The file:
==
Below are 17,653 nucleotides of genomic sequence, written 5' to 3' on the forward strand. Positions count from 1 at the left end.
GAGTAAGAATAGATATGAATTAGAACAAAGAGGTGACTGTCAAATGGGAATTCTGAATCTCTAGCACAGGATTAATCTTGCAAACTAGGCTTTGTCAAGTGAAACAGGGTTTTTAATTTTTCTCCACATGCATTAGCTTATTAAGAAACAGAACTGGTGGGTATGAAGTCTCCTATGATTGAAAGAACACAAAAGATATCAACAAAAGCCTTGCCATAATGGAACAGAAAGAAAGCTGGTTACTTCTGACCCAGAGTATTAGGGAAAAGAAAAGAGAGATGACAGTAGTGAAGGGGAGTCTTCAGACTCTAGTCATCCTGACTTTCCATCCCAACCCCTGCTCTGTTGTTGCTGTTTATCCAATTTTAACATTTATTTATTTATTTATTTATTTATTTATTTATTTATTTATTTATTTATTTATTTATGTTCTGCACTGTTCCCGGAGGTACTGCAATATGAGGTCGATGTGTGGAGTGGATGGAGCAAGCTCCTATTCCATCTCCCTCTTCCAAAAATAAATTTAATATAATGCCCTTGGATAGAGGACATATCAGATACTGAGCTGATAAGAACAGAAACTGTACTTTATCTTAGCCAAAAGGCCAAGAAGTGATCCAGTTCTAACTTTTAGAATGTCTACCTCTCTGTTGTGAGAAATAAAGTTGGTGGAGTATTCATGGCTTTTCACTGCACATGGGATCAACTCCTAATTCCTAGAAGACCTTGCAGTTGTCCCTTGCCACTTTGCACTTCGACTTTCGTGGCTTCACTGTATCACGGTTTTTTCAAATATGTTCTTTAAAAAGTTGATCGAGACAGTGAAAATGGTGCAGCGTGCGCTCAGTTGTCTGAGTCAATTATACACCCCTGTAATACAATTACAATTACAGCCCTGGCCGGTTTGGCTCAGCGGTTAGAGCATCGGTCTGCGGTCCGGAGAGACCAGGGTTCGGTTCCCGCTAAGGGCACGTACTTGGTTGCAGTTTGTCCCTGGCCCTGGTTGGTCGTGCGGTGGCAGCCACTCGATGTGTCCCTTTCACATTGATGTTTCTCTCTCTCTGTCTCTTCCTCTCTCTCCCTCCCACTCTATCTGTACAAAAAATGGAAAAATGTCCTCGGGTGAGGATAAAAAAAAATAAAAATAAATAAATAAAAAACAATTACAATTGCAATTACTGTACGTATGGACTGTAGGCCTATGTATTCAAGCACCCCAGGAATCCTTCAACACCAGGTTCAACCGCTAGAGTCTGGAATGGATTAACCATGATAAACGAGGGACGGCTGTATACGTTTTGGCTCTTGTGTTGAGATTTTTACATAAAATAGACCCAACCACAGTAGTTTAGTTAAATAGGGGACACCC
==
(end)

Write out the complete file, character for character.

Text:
Below are 17,653 nucleotides of genomic sequence, written 5' to 3' on the forward strand. Positions count from 1 at the left end.
GAGTAAGAATAGATATGAATTAGAACAAAGAGGTGACTGTCAAATGGGAATTCTGAATCTCTAGCACAGGATTAATCTTGCAAACTAGGCTTTGTCAAGTGAAACAGGGTTTTTAATTTTTCTCCACATGCATTAGCTTATTAAGAAACAGAACTGGTGGGTATGAAGTCTCCTATGATTGAAAGAACACAAAAGATATCAACAAAAGCCTTGCCATAATGGAACAGAAAGAAAGCTGGTTACTTCTGACCCAGAGTATTAGGGAAAAGAAAAGAGAGATGACAGTAGTGAAGGGGAGTCTTCAGACTCTAGTCATCCTGACTTTCCATCCCAACCCCTGCTCTGTTGTTGCTGTTTATCCAATTTTAACATTTATTTATTTATTTATTTATTTATTTATTTATTTATTTATTTATTTATTTATTTATGTTCTGCACTGTTCCCGGAGGTACTGCAATATGAGGTCGATGTGTGGAGTGGATGGAGCAAGCTCCTATTCCATCTCCCTCTTCCAAAAATAAATTTAATATAATGCCCTTGGATAGAGGACATATCAGATACTGAGCTGATAAGAACAGAAACTGTACTTTATCTTAGCCAAAAGGCCAAGAAGTGATCCAGTTCTAACTTTTAGAATGTCTACCTCTCTGTTGTGAGAAATAAAGTTGGTGGAGTATTCATGGCTTTTCACTGCACATGGGATCAACTCCTAATTCCTAGAAGACCTTGCAGTTGTCCCTTGCCACTTTGCACTTCGACTTTCGTGGCTTCACTGTATCACGGTTTTTTCAAATATGTTCTTTAAAAAGTTGATCGAGACAGTGAAAATGGTGCAGCGTGCGCTCAGTTGTCTGAGTCAATTATACACCCCTGTAATACAATTACAATTACAGCCCTGGCCGGTTTGGCTCAGCGGTTAGAGCATCGGTCTGCGGTCCGGAGAGACCAGGGTTCGGTTCCCGCTAAGGGCACGTACTTGGTTGCAGTTTGTCCCTGGCCCTGGTTGGTCGTGCGGTGGCAGCCACTCGATGTGTCCCTTTCACATTGATGTTTCTCTCTCTCTGTCTCTTCCTCTCTCTCCCTCCCACTCTATCTGTACAAAAAATGGAAAAATGTCCTCGGGTGAGGATAAAAAAAAATAAAAATAAATAAATAAAAAACAATTACAATTGCAATTACTGTACGTATGGACTGTAGGCCTATGTATTCAAGCACCCCAGGAATCCTTCAACACCAGGTTCAACCGCTAGAGTCTGGAATGGATTAACCATGATAAACGAGGGACGGCTGTATACGTTTTGGCTCTTGTGTTGAGATTTTTACATAAAATAGACCCAACCACAGTAGTTTAGTTAAATAGGGGACACCC